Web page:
1. Thanks, Audrey! My parents look so grown up compared to when I went to Acadia. then it was blue jeans and US army jackets! Not that I had one, just the blue jeans! Happy Sunday to your beautiful family and you! XOXO!

  11. I love all these posts, Louise. What an exciting part of your family's history this was. And don't worry about blog/blog reading. When I'm on vacation (or even just away from home) I have no internet connection (ever!); not even a phone with such features. I disconnect completely!

    1. Thanks, Martha! Especially for understanding! I'm so glad that you enjoy these posts! Have a wonderful, Sunday!

  12. No boredom. You were teaching as your father did. I like his pose in the first picture.

    1. Hi Peaches! I'm sorry I didn't reply sooner, but I was on vacation, and simply couldn't stay on top of the blogging world from my crowded hotel lobby. Hope all is well with you!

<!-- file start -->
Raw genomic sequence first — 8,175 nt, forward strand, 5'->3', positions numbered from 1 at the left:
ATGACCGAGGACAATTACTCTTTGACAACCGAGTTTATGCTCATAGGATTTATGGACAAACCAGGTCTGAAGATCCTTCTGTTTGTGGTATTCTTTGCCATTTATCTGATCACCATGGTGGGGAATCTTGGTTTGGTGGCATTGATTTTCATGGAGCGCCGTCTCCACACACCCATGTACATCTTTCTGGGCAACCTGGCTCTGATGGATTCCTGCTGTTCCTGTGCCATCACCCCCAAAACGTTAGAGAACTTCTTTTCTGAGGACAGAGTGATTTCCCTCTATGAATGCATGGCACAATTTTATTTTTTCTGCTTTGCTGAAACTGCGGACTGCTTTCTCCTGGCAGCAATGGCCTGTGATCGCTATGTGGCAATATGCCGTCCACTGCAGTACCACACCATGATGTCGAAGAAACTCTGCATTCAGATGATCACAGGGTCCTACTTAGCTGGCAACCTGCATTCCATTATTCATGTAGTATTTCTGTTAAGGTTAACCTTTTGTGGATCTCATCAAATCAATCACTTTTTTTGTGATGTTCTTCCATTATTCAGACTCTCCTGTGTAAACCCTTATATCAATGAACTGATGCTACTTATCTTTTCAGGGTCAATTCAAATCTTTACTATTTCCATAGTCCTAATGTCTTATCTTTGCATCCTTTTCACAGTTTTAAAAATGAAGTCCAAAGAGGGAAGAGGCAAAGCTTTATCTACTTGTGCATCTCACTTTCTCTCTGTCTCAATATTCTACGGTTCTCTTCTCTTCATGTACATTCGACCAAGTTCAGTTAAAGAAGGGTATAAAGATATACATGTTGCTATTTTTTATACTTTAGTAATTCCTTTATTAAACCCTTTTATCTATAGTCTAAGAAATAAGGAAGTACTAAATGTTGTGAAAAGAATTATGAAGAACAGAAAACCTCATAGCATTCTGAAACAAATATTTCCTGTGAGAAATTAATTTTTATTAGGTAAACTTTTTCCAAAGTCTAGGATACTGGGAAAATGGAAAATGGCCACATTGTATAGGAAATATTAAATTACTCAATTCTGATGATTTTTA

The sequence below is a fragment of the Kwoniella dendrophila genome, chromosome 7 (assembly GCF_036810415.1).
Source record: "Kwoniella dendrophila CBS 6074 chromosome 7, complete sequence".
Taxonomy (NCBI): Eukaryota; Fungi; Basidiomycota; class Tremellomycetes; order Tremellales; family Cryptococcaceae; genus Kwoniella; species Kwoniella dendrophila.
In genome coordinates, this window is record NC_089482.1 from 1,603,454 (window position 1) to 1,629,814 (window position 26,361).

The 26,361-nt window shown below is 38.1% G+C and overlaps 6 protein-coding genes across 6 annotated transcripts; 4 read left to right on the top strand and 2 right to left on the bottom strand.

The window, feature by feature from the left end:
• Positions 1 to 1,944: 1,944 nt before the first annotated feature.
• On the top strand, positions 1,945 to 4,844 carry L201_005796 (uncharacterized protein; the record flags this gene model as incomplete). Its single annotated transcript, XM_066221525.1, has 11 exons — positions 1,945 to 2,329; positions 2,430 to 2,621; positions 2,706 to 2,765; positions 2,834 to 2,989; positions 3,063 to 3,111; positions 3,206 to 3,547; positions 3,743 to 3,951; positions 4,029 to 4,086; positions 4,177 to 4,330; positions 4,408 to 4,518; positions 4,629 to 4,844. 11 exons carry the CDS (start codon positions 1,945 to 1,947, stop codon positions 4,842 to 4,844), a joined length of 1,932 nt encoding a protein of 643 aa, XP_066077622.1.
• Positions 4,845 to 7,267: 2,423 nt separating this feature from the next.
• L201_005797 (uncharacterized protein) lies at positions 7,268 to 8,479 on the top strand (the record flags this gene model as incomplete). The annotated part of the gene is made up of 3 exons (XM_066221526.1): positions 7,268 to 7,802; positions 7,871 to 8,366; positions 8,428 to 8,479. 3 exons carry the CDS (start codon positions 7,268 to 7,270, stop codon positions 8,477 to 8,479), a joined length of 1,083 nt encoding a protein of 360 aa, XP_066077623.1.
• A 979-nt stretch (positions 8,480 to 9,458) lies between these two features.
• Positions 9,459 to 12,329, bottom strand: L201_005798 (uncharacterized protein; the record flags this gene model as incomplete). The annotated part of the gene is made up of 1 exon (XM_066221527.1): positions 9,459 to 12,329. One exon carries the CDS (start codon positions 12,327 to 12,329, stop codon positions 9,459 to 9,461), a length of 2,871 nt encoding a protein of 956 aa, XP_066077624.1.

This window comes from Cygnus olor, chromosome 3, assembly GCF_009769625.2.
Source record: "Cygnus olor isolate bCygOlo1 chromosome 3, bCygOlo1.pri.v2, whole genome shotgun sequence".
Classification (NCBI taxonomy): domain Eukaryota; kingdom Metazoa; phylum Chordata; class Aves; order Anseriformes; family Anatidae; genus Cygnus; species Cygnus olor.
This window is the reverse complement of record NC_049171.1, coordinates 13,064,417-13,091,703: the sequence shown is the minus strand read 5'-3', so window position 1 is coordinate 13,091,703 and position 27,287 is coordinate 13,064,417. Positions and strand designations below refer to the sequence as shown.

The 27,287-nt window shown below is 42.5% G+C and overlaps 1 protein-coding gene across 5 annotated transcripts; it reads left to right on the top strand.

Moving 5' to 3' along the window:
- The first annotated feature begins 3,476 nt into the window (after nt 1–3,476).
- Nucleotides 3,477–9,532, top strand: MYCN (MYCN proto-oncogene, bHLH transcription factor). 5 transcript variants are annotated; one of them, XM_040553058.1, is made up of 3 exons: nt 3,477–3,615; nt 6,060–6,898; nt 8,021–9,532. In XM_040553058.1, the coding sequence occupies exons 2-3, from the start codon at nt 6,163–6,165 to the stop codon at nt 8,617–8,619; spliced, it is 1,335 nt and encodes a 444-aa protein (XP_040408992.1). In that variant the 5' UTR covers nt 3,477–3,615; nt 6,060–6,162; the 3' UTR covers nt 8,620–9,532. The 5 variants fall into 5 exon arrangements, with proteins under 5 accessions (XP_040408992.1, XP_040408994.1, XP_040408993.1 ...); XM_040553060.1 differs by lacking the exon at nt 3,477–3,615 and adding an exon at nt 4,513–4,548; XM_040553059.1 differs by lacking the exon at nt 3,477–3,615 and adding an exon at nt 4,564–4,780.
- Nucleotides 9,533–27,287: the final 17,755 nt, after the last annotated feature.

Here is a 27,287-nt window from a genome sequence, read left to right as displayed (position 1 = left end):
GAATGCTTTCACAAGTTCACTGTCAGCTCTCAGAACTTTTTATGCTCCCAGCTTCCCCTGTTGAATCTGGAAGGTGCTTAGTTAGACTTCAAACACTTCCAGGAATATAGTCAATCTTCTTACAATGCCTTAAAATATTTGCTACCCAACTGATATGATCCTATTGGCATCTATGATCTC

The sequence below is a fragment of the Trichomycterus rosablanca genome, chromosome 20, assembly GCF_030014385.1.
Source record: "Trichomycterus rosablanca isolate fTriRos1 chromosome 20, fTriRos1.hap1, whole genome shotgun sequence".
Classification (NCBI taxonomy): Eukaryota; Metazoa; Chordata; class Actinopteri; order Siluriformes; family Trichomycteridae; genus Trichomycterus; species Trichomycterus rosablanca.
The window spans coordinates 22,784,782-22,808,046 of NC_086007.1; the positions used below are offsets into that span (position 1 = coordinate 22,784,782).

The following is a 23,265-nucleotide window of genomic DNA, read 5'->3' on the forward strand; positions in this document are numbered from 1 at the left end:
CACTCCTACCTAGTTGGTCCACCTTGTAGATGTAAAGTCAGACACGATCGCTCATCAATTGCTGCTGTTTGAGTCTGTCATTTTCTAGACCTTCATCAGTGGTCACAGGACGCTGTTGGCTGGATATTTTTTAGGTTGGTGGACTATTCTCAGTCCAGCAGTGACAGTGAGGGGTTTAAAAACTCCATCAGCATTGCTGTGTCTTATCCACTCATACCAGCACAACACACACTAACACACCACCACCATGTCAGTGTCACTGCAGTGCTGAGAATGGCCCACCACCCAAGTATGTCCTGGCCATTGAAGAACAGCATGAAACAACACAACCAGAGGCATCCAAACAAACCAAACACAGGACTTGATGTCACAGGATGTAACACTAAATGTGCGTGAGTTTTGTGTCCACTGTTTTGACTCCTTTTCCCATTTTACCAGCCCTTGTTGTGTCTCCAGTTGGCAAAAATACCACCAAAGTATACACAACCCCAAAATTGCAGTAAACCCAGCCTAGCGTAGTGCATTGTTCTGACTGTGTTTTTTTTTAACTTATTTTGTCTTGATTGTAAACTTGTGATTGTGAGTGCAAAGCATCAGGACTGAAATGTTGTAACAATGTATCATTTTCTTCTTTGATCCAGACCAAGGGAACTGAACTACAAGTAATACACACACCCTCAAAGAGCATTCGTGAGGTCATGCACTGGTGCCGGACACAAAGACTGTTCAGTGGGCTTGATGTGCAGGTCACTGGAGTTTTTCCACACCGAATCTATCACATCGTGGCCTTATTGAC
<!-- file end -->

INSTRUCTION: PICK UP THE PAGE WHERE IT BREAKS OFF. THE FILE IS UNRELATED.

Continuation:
13. Now that language is one to learn and study. But I did notice a few patterns that seem consistent enough.
    What a truly life-changing experience this was for your family, Louise. Your parents were so smart/intuitive to know this would be so good for all of hard as it was at times.
    Now get back to that beach!! lol

    1. As you can see from the date of this reply, Jim, I did get back to the beach. Honolulu had a long and uncharacteristically long cold snap, with some rain and a lot of wind. It was too cold to more than dip in the water. And then it did get lovely and warm and sunny during the last 8 or 9 days. All I wanted to do was get in the water! Now I'm home and playing catch-up again! I'm working forwards from my older posts to make sure that I answer all my comments. Have a wonderful weekend. Even though I haven't been getting around, I think of you, Ron, and Sophie all the time! Take care!


Thank you for your comments! I appreciate them very much.